Hinesh Shah, Forensic Accountant at Pinsent Masons LLP, talks to me about his Shared Parental Leave #emphatic

[Part of a series of interviews I’m conducting with other professionals taking Shared Parental Leave]

This week, I caught up with Hinesh Shah, Forensic Accountant at Pinsent Masons, to talk about his experience of taking Shared Parental Leave with his former employer, PwC.

The parts of the interview that really interested me are those where Hinesh told me that every new Dad in his team took SPL - a sign that times are indeed changing. Also notable was Hinesh's recognition that professional service firms are only as good as the people that make them up - you need to treat those people well and Shared Parental Leave is now a key part of that.

Enjoy!

Basics

Brief description of your family setup:

There's me, my wife, and we now have a young boy who is 22 months old. Both my wife and I work full-time. We live in Kings Langley in Hertfordshire.

Brief description of your job:

I’m a forensic accountant specialising in investigations, so most of my time is spent supporting clients investigating financial and economic crime issues.

When I took Shared Parental Leave, I was working for my previous employer, PwC. I was there for ten years before I joined Pinsent Masons’ forensic accounting team in February 2019.

Brief description of your partner’s job:

My wife is a lawyer. She works for the Government in the Office of the Parliamentary Counsel and is responsible for writing laws for the UK. It's quite a good working environment and the hours are more regular than when she was in the private sector. She works full time but works from home for two days in the week. A lot of people in her team have children and home-working is supported.

How did you structure your Shared Parental Leave?

When my son was born, I took two weeks of paternity leave. I then took six weeks of Shared Parental Leave (plus two weeks' annual leave) when my son was approaching four months old. 

My wife was on leave at the same time. My six weeks' SPL reduced her maternity leave by the same amount, so she used holiday she had accrued during her maternity leave so that she could still take a full year off.

Work

Did your employer provide enhanced pay for your Shared Parental Leave?

Yes. I worked at PwC at the time I took my Shared Parental Leave. Any leave taken in the first six months would have been at full pay.

Did that affect your decision as to when you took the leave? 

Because we didn't have any other children, there wasn't really a “right time” for us to use the Shared Parental Leave but it did make more financial sense to take SPL during the first six months, as opposed to in the second six months of my wife's maternity leave (when we would have been financially worse off).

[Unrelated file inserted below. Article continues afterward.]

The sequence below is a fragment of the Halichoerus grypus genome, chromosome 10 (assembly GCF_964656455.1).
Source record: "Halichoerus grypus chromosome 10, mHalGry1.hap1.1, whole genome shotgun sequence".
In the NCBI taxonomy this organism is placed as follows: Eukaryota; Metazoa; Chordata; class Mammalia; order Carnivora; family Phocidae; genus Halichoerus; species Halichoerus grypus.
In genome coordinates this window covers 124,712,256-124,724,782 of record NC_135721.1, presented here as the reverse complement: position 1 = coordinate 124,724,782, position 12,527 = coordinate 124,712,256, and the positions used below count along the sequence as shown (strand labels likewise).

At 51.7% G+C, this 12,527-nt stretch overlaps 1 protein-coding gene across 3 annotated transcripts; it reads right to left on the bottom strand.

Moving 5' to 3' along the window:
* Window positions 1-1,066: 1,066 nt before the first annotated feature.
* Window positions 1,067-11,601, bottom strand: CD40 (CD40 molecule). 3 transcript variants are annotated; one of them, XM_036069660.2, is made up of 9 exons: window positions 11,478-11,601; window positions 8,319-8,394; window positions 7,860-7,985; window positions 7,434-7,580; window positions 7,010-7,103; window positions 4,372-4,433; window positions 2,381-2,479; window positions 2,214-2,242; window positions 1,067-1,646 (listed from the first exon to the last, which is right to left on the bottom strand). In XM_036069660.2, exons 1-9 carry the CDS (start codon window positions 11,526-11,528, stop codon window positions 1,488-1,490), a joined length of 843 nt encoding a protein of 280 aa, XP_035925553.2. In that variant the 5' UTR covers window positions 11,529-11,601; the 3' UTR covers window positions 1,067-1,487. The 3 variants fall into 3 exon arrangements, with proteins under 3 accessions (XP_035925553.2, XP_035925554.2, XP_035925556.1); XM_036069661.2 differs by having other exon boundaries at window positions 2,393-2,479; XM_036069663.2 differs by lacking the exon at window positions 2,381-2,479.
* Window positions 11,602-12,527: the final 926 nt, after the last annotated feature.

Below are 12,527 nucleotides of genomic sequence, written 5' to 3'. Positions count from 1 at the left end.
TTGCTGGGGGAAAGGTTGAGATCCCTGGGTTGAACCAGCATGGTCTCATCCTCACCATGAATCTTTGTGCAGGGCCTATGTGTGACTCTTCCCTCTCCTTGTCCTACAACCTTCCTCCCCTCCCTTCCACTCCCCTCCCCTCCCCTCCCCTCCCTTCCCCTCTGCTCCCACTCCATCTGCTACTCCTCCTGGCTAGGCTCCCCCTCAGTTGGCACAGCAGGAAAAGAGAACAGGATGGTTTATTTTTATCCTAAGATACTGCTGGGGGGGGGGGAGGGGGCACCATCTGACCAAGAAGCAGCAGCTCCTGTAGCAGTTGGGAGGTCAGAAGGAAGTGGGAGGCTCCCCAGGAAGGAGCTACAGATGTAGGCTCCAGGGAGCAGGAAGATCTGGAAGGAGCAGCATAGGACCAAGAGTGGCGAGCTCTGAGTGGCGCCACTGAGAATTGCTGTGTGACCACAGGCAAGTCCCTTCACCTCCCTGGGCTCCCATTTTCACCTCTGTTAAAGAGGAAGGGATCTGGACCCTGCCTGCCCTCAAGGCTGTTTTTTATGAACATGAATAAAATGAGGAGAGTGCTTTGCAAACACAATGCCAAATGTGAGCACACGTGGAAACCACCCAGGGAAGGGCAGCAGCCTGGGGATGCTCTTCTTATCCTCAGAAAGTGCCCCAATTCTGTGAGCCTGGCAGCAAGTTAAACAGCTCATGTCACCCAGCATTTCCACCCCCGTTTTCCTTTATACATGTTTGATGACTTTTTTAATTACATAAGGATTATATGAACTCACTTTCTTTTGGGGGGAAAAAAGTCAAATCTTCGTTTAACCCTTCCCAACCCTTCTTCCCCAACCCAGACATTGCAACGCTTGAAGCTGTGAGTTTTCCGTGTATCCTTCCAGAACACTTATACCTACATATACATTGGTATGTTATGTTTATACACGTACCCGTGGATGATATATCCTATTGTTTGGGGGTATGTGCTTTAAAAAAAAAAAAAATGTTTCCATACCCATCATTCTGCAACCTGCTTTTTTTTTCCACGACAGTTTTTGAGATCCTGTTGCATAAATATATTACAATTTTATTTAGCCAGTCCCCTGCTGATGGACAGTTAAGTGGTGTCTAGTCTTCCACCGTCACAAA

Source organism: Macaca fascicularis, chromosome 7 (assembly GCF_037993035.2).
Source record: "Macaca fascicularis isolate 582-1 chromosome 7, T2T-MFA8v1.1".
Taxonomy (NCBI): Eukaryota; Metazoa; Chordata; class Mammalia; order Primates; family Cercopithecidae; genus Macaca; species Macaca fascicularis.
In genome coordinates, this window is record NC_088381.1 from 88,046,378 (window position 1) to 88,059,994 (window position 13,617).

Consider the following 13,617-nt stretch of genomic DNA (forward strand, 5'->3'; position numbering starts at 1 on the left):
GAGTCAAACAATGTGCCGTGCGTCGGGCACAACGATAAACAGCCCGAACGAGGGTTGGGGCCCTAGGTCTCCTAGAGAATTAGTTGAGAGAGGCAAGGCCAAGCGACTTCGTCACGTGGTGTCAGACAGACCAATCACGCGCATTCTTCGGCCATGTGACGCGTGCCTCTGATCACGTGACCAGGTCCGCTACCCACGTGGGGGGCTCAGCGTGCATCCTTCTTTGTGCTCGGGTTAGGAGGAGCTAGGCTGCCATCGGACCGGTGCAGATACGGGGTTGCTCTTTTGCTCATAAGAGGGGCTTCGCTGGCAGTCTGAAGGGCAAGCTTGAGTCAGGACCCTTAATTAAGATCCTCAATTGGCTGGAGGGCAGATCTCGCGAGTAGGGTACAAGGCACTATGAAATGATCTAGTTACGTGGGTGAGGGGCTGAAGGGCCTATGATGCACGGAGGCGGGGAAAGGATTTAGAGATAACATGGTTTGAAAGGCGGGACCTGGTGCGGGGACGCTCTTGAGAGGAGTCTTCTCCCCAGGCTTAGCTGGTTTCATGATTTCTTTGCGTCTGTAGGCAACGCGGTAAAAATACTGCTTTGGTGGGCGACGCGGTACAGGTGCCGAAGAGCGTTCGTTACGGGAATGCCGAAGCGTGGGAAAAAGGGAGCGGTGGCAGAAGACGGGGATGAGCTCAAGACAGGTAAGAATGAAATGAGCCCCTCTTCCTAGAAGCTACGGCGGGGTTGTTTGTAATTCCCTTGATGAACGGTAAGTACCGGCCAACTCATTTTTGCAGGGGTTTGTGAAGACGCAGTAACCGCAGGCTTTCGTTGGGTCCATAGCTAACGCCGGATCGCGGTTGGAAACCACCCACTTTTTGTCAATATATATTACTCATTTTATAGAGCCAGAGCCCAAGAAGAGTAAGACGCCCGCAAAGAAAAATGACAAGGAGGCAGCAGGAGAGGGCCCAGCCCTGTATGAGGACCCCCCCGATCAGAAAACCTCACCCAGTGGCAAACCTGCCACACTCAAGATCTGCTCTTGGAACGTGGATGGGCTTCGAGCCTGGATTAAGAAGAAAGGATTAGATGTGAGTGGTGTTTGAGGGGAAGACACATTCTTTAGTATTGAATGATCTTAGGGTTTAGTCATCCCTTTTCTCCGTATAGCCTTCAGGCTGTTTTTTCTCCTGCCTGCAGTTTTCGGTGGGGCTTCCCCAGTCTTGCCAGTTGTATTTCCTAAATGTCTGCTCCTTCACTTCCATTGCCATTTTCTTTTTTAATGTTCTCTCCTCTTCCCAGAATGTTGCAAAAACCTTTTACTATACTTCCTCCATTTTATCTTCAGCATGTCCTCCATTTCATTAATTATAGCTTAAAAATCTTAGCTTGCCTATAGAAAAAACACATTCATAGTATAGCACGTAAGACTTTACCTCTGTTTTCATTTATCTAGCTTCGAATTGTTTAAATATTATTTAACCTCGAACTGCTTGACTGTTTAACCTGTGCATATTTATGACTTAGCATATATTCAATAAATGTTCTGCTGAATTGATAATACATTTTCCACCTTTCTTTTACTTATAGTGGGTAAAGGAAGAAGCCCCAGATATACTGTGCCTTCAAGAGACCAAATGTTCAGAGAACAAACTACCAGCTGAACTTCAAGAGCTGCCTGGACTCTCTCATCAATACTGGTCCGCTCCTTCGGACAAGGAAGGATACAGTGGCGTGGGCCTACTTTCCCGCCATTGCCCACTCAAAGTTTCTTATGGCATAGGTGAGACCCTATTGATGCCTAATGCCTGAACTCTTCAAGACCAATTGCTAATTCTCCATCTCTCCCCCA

I do know of other people who, for their own personal reasons, took SPL after the first six months and did not receive any enhanced pay. I think it's got to be a decision that works both personally and financially for you and your partner. 

If the enhanced pay was offered throughout the full 12 months, would you have taken SPL at a different time in the birth year?

Potentially, yes. The availability of enhanced pay was definitely the biggest factor in my decision as to when I took the leave. However, it was nice to spend the second half of the summer on leave with my wife and son and it meant we got to make the most of the great weather we had! I'm not sure if I would have taken any additional time off though, as that would have meant my wife might not have been able to take a full 12 months off work.

Did you feel that Shared Parental Leave was encouraged informally by your company?

Yes. I never had any push-back; I was fully supported. 

One of my colleagues, who was a Director at PwC, had previously taken SPL and so I asked him about what sort of impact it had and how he felt about being away from the business (especially given that he was a Director and a senior member of the team). He was extremely positive about his SPL experience; he said it was highly encouraged and that if people at senior levels don’t take it, juniors will never get to take it either. That was extremely inspiring to hear.

Had anyone else in your team/company taken SPL before you?

At that time, in my immediate team, not that I can think of. However, since I took SPL, there have been a lot of other men who have taken it, at least seven or eight Dads I can think of. Indeed, every new father that I know of , who is still in the team , has taken some form of Shared Parental Leave.

Were your colleagues supportive of your decision to take SPL?

Yes, 100%.

And your clients?

Even more so.

I was working with a major client in Denmark at the time. Parental leave in Denmark is very important and the provision for it is excellent. When I had my son, I sent my client an email about taking SPL and it was absolutely fine. Even though it was a crunch time on the project, there were no push backs and they were very supportive.